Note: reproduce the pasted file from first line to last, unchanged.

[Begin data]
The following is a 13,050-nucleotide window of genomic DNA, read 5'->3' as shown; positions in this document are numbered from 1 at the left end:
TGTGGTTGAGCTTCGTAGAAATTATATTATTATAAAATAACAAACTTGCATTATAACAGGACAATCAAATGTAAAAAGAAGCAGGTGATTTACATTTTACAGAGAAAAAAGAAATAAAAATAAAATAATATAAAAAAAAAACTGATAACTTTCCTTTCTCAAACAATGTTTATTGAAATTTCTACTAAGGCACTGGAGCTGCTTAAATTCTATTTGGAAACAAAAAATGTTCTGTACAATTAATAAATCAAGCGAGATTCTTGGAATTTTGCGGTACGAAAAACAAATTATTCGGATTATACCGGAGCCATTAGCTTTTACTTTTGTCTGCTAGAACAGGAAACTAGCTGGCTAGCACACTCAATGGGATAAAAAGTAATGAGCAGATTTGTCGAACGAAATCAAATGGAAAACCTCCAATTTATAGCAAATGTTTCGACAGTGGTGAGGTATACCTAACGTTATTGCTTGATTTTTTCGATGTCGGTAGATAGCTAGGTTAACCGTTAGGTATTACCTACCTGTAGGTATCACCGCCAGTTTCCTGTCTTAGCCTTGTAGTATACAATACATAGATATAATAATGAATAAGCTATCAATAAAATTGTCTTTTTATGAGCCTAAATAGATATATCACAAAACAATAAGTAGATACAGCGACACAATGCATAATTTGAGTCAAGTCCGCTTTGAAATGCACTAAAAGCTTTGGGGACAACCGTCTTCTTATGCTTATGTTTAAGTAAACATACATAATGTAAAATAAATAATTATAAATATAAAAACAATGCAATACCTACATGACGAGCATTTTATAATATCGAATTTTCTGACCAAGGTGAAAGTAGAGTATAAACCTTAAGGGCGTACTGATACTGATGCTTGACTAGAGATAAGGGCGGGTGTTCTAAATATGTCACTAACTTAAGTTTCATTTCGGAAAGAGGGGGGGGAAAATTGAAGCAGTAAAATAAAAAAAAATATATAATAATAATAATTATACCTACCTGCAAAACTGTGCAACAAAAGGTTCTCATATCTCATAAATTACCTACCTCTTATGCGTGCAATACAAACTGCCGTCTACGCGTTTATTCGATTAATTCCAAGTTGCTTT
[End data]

The following is a 13,050-nucleotide window of genomic DNA, read 5'->3' as shown; positions in this document are numbered from 1 at the left end:
TGTGGTTGAGCTTCGTAGAAATTATATTATTATAAAATAACAAACTTGCATTATAACAGGACAATCAAATGTAAAAAGAAGCAGGTGATTTACATTTTACAGAGAAAAAAGAAATAAAAATAAAATAATATAAAAAAAAAACTGATAACTTTCCTTTCTCAAACAATGTTTATTGAAATTTCTACTAAGGCACTGGAGCTGCTTAAATTCTATTTGGAAACAAAAAATGTTCTGTACAATTAATAAATCAAGCGAGATTCTTGGAATTTTGCGGTACGAAAAACAAATTATTCGGATTATACCGGAGCCATTAGCTTTTACTTTTGTCTGCTAGAACAGGAAACTAGCTGGCTAGCACACTCAATGGGATAAAAAGTAATGAGCAGATTTGTCGAACGAAATCAAATGGAAAACCTCCAATTTATAGCAAATGTTTCGACAGTGGTGAGGTATACCTAACGTTATTGCTTGATTTTTTCGATGTCGGTAGATAGCTAGGTTAACCGTTAGGTATTACCTACCTGTAGGTATCACCGCCAGTTTCCTGTCTTAGCCTTGTAGTATACAATACATAGATATAATAATGAATAAGCTATCAATAAAATTGTCTTTTTATGAGCCTAAATAGATATATCACAAAACAATAAGTAGATACAGCGACACAATGCATAATTTGAGTCAAGTCCGCTTTGAAATGCACTAAAAGCTTTGGGGACAACCGTCTTCTTATGCTTATGTTTAAGTAAACATACATAATGTAAAATAAATAATTATAAATATAAAAACAATGCAATACCTACATGACGAGCATTTTATAATATCGAATTTTCTGACCAAGGTGAAAGTAGAGTATAAACCTTAAGGGCGTACTGATACTGATGCTTGACTAGAGATAAGGGCGGGTGTTCTAAATATGTCACTAACTTAAGTTTCATTTCGGAAAGAGGGGGGGGAAAATTGAAGCAGTAAAATAAAAAAAAATATATAATAATAATAATTATACCTACCTGCAAAACTGTGCAACAAAAGGTTCTCATATCTCATAAATTACCTACCTCTTATGCGTGCAATACAAACTGCCGTCTACGCGTTTATTCGATTAATTCCAAGTTGCTTT